Congressional Leaders, former US president and fellow activists remember late ICT chairman at Capitol Hill event

Dianne Feinstein at LGG memorial

Sen. Dianne Feinstein (D-Calif.) pays tribute to former ICT Executive Chairman Lodi Gyari during an event in the Capitol Visitor Center on March 12, 2019. On the left is a framed photo of Gyari.

The sun was radiant, and it was surrounded by a glowing ring.

That breathtaking image was blown up and put on an easel at a service on Capitol Hill on March 12, 2019 where Sen. Dianne Feinstein (D-Calif.)—alongside fellow friends, colleagues and family members of Lodi Gyaltsen Gyari—paid tribute to the remarkable Tibetan leader who helped the Dalai Lama make his people’s struggle for justice and human rights a major priority for the United States and governments around the world.

Lodi Gyari, the retired special envoy of His Holiness the Dalai Lama, senior official of the Central Tibetan Administration and executive chairman of the International Campaign for Tibet (ICT), passed away in San Francisco on Oct. 29, 2018.

A few hours later, that beautiful sun was seen outside the hospital where he died.

“It’s hard to know what to make of it,” Feinstein said, “except to say I regard it as a special tribute from the holy to Lodi Gyari.”

Words of praise

The service in the Capitol Visitor Center was attended by Lodi Gyari’s beloved wife, Dawa Chokyi Gyari, his daughter Tenzing Tsering Gyari, brother Dorjee Gyari, and other members of the family.

Leaders of politics and activism spoke at the event, including Feinstein, House Speaker Nancy Pelosi (D-Calif.), ICT Chairman Richard Gere, and former Special Coordinator for Tibetan Issues Paula Dobriansky—who shared a written message for Gyari’s widow from former President George W. Bush.

“As president, I appreciated Lodi’s sound advice in his capacity as special envoy [of] His Holiness the Dalai Lama,” said Bush, as conveyed by Dobriansky. “I valued the creative ideas and policy recommendations…that he presented to my administration.”

Lodi Gyari, who came to Washington, DC in the early 1990s, made profound political, economic and social contributions to the Tibetan cause throughout his life.

Nancy Pelosi and Dawa Gyari

House Speaker Nancy Pelosi (D-Calif.) is presented with a Tibetan khata, or ceremonial scarf, by Dawa Chokyi Gyari, wife of the late ICT Executive Chairman Lodi Gyari, during a memorial event on March 12, 2019.

Building on the Dalai Lama’s visits to the US, Gyari helped institutionalize support for Tibet in the US government—particularly through the Tibetan Policy Act of 2002, which specifies US policy and material support for the Tibetan people. Gere described the legislation as “an extraordinary achievement.”

Lodi Gyari “was, as we all know, a master diplomat and political strategist,” said Carl Gershman, president of the National Endowment for Democracy and a long time friend

“Whatever the ups and downs of the movement, he always had a vision and a plan,” said John Ackerly, a former ICT president and current board member. “His strategies didn’t always succeed, but he never was afraid to aim high, and he encouraged us all to do the same.”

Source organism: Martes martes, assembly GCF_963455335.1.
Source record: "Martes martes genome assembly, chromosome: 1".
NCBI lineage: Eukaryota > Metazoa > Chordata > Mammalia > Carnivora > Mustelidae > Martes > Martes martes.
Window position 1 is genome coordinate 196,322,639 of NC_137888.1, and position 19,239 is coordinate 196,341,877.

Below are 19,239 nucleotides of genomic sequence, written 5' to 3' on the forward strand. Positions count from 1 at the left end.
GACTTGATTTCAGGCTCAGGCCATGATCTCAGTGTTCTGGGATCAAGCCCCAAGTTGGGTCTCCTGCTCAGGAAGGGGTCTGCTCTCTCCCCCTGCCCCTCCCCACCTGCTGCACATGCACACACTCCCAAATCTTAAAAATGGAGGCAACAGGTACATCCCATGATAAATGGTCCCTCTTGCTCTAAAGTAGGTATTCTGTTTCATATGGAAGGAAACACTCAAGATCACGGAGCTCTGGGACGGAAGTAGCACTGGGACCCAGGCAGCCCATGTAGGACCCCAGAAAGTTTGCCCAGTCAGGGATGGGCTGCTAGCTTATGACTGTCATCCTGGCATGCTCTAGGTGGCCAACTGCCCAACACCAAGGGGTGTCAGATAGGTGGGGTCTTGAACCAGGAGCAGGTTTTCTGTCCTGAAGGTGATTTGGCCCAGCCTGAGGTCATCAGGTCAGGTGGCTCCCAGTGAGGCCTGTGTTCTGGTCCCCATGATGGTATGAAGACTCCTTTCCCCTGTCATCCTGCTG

Skillful and sweet

“The sustainability in Tibet of the Tibetan culture, religion and identity continues to be a core element of US Tibet policy, expressed as human rights monitoring, US development assistance and, most recently, in the Reciprocal Access to Tibet Act,” Dobriansky said.

At the same time, those at the service on Capitol Hill remembered Gyari—who had been identified as a reincarnated monk—for his “unwavering grace, humility and courage,” as Pelosi put it.

“He was a religious leader and a diplomat,” she said, “an administrator and an activist. But I think for every one of us in this room, he was a teacher.”

Richard Gere, who first met Gyari in India nearly 40 years ago, said his longtime friend was extraordinary because he took the time to truly know others.

“Besides just being brilliant, he was a mensch,” Richard Gere said. “He was skillful, and he was sweet, and he was kind, and he cared deeply about everyone, even the Chinese.”

Richard Blum, Feinstein’s husband, recalled how Gyari and his wife would often come over to their home on Sundays.

Blum even gave away two of Lodi Gyari’s daughters in marriage, and Lodi Gyari officiated Blum’s daughter’s wedding.

“He really was a member of our family,” Blum said.

Continuing legacy

The service for Gyari came during the same week that Tibetans marked the 60th anniversary of the Tibetan National Uprising against Chinese rule, which eventually led to the Dalai Lama fleeing Tibet’s capital of Lhasa on the night of March 17, 1959.

Finding a peaceful resolution to the Tibetan crisis “has been Lodi’s mission for his entire life,” said ICT President Matteo Mecacci. “ICT has been and continues to be privileged to support this mission.”

“Now,” said Pelosi, “Lodi’s legacy is ours to continue through action and advocacy.”

Friends and family of Lodi Gyari at a memorial event.

Friends and family of Lodi Gyari at a memorial event on March 12, 2019. From left: Carl Gershman, president of the National Endowment for Democracy; Richard Gere, chairman of ICT; Dawa Chokyi Gyari, Lodi Gyari’s wife; Tenzing Tsering Gyari, Lodi Gyari’s daughter; Richard Blum; Sen. Dianne Feinstein (D-Calif.); John Ackerly, ICT board member; Paula Dobriansky, former Special Coordinator for Tibetan Issues; Matteo Mecacci, president of ICT.

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